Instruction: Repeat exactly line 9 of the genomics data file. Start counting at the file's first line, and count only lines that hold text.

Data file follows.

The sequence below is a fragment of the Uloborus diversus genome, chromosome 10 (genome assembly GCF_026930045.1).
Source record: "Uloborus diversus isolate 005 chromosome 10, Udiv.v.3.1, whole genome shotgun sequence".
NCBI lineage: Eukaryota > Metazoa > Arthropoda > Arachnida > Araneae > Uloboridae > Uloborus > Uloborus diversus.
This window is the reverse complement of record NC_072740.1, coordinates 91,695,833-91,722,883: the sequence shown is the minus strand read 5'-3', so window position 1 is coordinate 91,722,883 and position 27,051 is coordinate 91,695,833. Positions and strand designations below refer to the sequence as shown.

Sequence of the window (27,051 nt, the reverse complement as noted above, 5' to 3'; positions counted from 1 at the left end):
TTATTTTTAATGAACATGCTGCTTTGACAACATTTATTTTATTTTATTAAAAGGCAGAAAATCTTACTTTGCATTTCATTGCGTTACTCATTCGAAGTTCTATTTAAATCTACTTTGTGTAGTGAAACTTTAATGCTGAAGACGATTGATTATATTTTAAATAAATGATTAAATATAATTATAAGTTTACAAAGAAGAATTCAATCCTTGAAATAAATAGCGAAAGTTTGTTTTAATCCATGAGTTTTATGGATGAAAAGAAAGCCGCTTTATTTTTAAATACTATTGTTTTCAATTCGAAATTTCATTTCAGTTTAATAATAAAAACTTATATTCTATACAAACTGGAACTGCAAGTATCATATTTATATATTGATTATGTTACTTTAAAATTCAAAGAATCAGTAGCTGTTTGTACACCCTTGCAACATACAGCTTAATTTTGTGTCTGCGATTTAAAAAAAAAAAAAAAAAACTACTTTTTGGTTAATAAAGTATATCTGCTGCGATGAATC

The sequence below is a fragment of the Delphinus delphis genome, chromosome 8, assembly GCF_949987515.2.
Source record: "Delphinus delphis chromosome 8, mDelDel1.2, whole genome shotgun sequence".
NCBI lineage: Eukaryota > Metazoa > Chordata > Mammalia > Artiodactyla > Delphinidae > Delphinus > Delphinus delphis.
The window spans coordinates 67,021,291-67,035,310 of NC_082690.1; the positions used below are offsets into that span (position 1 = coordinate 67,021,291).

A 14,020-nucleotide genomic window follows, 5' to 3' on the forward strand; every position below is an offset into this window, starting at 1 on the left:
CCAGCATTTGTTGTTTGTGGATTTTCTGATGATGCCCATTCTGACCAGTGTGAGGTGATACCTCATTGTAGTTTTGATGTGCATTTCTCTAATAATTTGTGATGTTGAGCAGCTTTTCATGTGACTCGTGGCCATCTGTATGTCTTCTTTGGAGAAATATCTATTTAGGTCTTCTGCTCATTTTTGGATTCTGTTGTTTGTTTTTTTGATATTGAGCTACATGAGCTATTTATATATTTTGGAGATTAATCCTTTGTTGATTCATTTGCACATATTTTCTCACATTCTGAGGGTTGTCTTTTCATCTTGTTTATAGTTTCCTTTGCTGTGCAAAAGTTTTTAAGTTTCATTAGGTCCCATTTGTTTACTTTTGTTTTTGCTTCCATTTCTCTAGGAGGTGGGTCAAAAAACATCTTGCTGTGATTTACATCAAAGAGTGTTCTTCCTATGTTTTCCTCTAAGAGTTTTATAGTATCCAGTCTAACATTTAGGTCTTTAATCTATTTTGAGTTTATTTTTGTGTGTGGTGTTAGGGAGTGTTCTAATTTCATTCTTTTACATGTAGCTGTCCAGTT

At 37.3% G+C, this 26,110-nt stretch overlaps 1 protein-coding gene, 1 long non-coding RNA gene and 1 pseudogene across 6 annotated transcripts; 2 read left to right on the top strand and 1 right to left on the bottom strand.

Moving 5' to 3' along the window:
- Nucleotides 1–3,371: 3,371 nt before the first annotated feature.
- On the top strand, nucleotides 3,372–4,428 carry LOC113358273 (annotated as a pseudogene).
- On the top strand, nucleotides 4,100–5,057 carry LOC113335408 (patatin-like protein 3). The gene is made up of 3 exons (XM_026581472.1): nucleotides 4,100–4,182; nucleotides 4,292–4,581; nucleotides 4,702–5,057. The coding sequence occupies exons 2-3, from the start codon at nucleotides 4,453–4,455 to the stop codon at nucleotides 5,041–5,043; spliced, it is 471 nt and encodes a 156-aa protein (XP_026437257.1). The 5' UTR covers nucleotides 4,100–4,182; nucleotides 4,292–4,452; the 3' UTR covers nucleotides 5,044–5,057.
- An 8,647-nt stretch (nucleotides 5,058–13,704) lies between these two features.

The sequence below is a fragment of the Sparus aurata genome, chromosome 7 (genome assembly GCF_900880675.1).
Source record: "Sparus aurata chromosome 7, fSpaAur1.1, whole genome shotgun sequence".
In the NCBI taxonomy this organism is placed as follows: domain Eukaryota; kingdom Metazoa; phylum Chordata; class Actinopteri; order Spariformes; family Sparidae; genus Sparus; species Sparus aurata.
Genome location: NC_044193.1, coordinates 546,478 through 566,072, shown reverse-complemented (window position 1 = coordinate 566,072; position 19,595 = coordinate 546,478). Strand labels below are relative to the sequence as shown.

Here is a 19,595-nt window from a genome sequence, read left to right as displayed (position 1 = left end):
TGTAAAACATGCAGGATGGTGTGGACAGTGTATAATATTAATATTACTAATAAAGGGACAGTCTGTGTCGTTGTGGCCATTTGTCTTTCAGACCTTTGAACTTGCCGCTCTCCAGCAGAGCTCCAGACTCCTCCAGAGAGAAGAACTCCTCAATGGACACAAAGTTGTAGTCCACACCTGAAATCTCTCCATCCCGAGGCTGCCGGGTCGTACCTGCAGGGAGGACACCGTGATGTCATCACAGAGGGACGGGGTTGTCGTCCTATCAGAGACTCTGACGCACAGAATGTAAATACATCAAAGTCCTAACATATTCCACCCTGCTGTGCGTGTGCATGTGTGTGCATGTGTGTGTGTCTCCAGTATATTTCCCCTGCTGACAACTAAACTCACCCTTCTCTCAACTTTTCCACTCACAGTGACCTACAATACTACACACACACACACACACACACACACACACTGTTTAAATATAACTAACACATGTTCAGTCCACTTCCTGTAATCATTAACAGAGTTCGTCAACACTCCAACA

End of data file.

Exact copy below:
NCBI lineage: Eukaryota > Metazoa > Chordata > Mammalia > Artiodactyla > Delphinidae > Delphinus > Delphinus delphis.